"So what are you thinking?"
"I'm not exactly sure," Andrew said. He quickly scribbled a few notes in a notepad. "But I think there's a lot more to this, and I think the answers are in Lindyville. Let's go there first thing in the morning. We can take the afternoon to explore Lake City. After lunch, of course."
"Explore Lake City? Sure, why not, it beats watching the snow melt, though not by a whole lot. Let's go, I can hardly wait."
TO BE CONTINUED
We follow this installment with a checker problem that is not as easy as it looks.
White is down a piece. How can he pull off a draw? It's not so easy. Think it over, then click on Read More to see the very pleasing solution.[Read More]
Josh and Lloyd Gordon of Toronto have been regular contributors to The Checker Maven, and we're most grateful for it. The Gordons spend many of those long Canadian winter nights playing checkers at home, and we've noticed that over time their checkerboard skills have been growing steadily.
So we weren't all too surprised when the Gordons sent us an interesting problem position with a very clever and very pleasing solution. Better still, the position arose in the course of over the board play.
The initial position was this.
The next few moves are pretty clear: 25-22 (there's nothing else) 22-17 (likewise) 22-17 (certainly not 19-16) 11-16 which now gives us the situation diagrammed below.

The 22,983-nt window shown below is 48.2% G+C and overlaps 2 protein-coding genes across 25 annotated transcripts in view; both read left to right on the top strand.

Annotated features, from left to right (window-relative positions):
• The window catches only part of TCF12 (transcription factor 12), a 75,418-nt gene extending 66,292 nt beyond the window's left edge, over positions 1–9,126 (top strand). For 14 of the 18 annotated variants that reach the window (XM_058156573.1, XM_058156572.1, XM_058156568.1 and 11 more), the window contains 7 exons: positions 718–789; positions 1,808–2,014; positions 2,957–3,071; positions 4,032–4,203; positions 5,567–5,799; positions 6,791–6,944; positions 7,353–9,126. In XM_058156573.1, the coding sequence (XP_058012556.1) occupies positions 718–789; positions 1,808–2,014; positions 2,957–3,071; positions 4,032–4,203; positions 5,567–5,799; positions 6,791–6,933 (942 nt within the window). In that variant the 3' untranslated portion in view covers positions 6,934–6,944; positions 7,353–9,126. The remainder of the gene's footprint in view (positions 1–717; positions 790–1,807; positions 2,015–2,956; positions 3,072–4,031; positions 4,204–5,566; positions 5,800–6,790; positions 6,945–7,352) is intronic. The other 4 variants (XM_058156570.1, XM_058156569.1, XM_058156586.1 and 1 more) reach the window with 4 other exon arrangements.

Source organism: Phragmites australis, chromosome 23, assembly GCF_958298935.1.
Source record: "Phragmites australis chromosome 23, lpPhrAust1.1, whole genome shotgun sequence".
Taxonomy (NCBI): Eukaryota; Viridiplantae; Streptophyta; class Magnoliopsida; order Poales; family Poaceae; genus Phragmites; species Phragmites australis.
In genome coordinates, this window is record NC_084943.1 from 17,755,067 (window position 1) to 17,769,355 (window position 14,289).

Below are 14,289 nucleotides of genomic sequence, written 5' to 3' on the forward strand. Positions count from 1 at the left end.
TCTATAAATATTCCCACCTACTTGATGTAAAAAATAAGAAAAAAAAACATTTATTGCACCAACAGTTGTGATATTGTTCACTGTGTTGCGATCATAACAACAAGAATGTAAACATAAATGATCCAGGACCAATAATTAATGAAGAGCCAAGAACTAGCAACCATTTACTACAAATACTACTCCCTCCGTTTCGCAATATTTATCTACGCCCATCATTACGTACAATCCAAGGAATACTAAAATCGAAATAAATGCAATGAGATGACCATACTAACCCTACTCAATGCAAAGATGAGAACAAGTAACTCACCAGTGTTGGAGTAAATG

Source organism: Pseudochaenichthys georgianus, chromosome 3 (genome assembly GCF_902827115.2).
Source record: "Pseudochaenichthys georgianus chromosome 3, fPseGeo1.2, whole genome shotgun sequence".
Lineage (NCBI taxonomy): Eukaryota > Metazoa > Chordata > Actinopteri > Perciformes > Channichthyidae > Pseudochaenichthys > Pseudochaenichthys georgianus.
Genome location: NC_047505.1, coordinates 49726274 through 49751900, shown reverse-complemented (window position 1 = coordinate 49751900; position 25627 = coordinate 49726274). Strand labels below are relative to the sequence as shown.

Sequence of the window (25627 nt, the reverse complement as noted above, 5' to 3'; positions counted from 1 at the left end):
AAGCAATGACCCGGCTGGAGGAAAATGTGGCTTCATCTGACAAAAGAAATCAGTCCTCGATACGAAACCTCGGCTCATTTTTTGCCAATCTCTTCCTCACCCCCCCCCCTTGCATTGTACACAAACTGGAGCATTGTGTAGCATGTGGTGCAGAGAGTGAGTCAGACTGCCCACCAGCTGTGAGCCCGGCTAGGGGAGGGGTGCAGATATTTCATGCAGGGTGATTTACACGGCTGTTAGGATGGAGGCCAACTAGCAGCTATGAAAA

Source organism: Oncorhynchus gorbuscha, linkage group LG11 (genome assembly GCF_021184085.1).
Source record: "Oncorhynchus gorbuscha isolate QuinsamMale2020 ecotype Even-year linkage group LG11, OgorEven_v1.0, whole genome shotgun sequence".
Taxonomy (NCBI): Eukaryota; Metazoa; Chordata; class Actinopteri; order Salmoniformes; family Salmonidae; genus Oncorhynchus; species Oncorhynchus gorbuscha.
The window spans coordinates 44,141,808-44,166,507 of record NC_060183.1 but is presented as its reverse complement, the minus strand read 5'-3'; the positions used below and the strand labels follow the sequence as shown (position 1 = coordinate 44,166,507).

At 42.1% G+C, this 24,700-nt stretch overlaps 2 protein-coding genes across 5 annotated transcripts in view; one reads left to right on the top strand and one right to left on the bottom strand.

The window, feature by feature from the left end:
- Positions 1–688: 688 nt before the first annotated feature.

Things really don't look so great for White, yet there's a star move that draws, although both sides will have to play quite carefully until the position is settled.
This is not an easy problem by any means, but it's a great challenge, whether or not many months of long, cold winter nights lay ahead for you. Don't freeze up; give it your best, then thaw out the solution by clicking on Read More.[Read More]
"Advanced" problems are an interesting thing. They're supposed to be difficult, usually targeting an expert practitioner in search of a real challenge. But, properly explained, such problems can be of great use to us lesser mortals, too. Today's problem, we think, is an example of that.
Black to Play and Win
It's definitely a Black win, but is this an "advanced" problem? We'd rank it perhaps as "advanced intermediate" rather than "expert." What do you think? The real point, though, is that the solution demonstrates a winning technique that is useful and practical.
When you've advanced your knowledge by solving the problem, advance your mouse to Read More to see the solution and explanatory notes.[Read More]
The iconic Staten Island Ferry is something that attracts commuters and tourists alike, and it's one of the few real transportation bargains in New York City. For many years, the cost was just five cents. It rose to 25 cents in 1975 and then to 50 cents in 1990--- still a good deal for a five mile boat ride--- but in 1997 the ferry became free. You can now ride it for the same amount it costs to read The Checker Maven--- nothing!
You may not be paying for today's Checker School problem, but there is certainly a payoff. It's a practical situation attributed to olden-day checker champion James Ferrie.
Pay your way by solving the problem, and then put paid to all doubt by clicking your mouse on Read More to see the solution, numerous sample games, and some explanatory notes.[Read More]
Oh .. the bad news? You'll have five seconds to solve it!
Fear not. Most players will see it at a glance, but if it takes you a little longer, no matter. Working it out is what really counts.
When you're ready, click on the link below. After you've solved it come back and click on Read More to verify your solution.
August Speed Problem (very easy, 5 seconds)